Malignant pleural mesothelioma is caused from asbestos exposure. The outer lining of the lungs, called pleura, is embedded with airborne asbestos fibers so small they are invisible to the naked eye. The incubation period after asbestos exposure before mesothelioma lung cancer develops is 20 to 50 years or more. Most cases of mesothelioma lung cancer occur at least 15 years after exposure.
Malignant pleural mesothelioma is the most common form of mesothelioma, accounting for 75% of the 3000 cases diagnosed annually in the United States alone. This dangerous type of cancer develops within the protective tissues surrounding the lungs called the Pleura. During later stages of the disease, tumors can metastasize and spread to other areas of the body.
After periods of asbestos exposure, tiny yet rigid airborne particles become lodged into the pleura (outer lining of the lungs) where they become very difficult for the body to remove. Mesothelioma patients typically experience a latency period of 20 to 50 years or more, after the irritation created by the asbestos fibers has led to various cellular changes resulting in tumor growth.
During later stages of the disease, tumors can metastasize and spread to other areas of the body.
Mesothelioma Has a Long Period of Latency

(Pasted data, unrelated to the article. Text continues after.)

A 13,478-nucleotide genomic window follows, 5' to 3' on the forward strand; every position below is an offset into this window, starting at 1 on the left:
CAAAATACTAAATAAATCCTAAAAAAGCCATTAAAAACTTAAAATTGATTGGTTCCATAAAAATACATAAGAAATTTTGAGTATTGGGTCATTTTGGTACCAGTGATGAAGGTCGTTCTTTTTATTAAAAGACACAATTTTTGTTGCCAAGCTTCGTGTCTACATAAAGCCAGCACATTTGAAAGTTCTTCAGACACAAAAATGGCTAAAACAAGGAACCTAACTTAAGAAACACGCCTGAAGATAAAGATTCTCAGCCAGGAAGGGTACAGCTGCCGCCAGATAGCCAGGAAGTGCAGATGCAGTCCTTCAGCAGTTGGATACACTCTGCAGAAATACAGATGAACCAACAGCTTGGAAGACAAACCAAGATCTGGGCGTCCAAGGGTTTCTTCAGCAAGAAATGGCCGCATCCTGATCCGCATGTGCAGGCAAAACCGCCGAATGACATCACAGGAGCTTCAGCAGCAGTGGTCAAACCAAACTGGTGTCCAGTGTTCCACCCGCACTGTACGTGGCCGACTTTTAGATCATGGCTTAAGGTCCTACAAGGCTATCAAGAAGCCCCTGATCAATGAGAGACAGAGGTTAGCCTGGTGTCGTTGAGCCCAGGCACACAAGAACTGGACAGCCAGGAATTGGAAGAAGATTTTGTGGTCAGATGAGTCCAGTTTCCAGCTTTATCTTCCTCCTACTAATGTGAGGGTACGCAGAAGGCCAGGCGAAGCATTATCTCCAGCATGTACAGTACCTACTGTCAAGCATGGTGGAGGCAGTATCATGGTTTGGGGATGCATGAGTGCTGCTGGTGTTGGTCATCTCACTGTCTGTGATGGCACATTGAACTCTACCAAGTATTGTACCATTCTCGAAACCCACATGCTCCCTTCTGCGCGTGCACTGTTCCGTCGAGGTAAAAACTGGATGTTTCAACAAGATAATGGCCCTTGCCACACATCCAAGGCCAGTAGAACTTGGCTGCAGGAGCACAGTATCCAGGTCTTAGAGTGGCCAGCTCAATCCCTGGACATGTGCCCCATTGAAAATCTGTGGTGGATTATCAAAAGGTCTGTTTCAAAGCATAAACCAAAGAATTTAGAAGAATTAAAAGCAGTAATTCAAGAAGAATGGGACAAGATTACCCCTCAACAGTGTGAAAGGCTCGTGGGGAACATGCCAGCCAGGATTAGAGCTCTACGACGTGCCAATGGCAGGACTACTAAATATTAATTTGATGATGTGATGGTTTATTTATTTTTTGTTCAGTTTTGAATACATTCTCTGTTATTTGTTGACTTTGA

The period of time between the initial exposure to asbestos fibers and actual diagnosis of mesothelioma is known as the latency period. Although the average latency period is 20 to 50 years. Certain factors are related to shorter latency periods, including:
- Heavy asbestos exposure, even for short periods of time. Many paramedics, firefighters, police and others who assisted in the cleanup and recovery following the 9/11 disaster have already been diagnosed with mesothelioma. Those who have been exposed to moderate amounts of asbestos on the job over long periods of time also tend to develop mesothelioma more quickly than those with lower exposure levels.
- Male gender. Men tend to have shorter latency periods than their female counterparts, although this variation is likely the result of higher exposure levels in work-related situations. Longer latency periods in women may be the result of exposure to second-hand asbestos which clung to their husband’s clothing.
- Advanced age. Some studies have linked a shorter latency period with exposure to asbestos later in life. The body’s immune system tends to decline in function with age, which may result in a more rapid onset of mesothelioma.
Asbestos and Cigarette Smoke Create a Particularly Dangerous Combination
Asbestsos fibers have also been proven to have a causative effect on other forms of lung cancer, particularly in individuals who have smoked for many years.
Research has shown that the combined impact of asbestos fiber irritation and smoking can increase a person’s chances of developing various forms of lung cancer as much as 90 times compared to smokers who have never been exposed to asbestos. Sadly, the Kent cigarette company utilized asbestos within their filters during the years 1952 and into the mid-1960s. Considering the widespread popularity of cigarette smoking during this era, many people inhaled a significant amount of asbestos through their smoking habit.
Help is available for those who have been diagnosed with mesothelioma. You may not have to file a lawsuit to obtain compensation, so contact a qualified attorney for mesothelioma cases to learn more about what funds may be available to you or your loved ones.